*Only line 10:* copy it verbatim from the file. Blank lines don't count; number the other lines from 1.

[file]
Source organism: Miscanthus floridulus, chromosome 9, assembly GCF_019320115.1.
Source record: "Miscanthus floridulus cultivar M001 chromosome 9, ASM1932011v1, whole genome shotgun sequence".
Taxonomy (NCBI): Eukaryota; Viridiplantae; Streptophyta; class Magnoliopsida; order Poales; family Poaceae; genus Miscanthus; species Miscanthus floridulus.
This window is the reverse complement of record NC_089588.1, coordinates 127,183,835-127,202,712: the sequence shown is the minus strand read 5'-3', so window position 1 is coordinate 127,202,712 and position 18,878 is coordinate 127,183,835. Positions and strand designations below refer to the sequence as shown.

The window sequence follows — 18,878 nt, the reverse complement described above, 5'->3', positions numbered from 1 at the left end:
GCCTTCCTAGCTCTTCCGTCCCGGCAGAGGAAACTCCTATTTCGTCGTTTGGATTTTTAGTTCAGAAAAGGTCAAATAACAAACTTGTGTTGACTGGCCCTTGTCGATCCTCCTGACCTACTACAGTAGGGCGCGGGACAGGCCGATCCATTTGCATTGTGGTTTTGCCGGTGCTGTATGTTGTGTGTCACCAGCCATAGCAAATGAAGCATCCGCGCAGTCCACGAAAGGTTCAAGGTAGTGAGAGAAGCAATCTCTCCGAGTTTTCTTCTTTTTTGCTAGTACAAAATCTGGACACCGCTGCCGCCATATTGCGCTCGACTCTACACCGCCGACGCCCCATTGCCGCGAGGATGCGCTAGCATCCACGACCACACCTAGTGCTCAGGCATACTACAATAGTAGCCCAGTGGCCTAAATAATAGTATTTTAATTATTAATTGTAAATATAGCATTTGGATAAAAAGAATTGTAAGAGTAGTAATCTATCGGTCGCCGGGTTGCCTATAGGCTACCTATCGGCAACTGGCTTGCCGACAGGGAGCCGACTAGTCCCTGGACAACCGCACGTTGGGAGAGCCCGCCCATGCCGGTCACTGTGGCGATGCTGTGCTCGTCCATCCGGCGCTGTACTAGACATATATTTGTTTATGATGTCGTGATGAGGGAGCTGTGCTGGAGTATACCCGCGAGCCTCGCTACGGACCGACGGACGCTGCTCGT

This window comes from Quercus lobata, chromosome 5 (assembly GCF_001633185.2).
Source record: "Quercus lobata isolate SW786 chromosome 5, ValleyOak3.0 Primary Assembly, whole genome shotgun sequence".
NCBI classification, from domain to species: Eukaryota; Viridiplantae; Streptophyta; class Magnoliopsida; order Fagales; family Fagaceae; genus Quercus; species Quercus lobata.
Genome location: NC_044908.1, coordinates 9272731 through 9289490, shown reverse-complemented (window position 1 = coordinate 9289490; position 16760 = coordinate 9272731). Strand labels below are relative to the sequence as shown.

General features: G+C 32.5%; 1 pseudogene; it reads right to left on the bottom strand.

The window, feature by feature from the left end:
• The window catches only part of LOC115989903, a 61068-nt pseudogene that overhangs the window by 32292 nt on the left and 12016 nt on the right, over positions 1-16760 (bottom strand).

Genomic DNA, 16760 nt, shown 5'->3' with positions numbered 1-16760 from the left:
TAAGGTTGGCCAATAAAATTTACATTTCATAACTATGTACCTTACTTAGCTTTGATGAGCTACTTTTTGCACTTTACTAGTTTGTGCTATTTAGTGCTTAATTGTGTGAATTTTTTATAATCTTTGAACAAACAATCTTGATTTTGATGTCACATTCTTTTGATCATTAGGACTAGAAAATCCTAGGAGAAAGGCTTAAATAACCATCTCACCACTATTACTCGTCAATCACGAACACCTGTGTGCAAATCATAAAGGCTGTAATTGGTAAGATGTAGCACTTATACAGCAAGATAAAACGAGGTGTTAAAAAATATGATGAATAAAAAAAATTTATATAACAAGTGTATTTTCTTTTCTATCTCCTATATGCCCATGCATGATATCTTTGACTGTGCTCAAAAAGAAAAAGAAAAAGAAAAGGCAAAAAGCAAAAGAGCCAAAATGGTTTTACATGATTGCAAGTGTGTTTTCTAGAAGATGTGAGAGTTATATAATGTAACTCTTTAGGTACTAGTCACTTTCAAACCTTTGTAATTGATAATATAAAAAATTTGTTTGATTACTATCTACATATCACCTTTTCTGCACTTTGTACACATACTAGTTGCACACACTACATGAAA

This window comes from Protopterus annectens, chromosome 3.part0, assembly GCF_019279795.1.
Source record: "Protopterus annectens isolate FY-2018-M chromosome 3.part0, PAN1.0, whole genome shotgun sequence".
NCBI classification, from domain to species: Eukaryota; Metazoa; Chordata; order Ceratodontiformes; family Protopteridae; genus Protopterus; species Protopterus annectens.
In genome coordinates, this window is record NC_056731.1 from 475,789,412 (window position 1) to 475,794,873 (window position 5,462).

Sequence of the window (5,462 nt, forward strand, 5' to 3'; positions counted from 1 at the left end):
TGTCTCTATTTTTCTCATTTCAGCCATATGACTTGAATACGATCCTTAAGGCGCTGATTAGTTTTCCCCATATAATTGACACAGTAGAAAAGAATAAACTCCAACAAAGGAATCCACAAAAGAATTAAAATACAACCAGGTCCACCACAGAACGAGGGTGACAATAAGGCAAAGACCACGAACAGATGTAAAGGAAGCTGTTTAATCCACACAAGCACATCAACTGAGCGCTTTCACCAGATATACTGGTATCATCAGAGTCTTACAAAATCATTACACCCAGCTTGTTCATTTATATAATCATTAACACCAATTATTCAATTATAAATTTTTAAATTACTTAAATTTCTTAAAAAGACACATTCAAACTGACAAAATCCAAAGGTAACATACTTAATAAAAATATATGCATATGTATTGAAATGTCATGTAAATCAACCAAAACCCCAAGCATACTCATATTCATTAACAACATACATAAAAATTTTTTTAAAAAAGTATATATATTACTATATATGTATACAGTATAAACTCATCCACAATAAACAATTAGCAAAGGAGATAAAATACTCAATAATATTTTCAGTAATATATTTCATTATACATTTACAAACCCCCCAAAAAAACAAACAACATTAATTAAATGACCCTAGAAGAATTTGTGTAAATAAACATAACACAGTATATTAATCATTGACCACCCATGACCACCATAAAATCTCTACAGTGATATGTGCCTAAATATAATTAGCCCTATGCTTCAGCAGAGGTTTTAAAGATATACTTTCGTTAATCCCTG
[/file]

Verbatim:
Genome location: NC_044908.1, coordinates 9272731 through 9289490, shown reverse-complemented (window position 1 = coordinate 9289490; position 16760 = coordinate 9272731). Strand labels below are relative to the sequence as shown.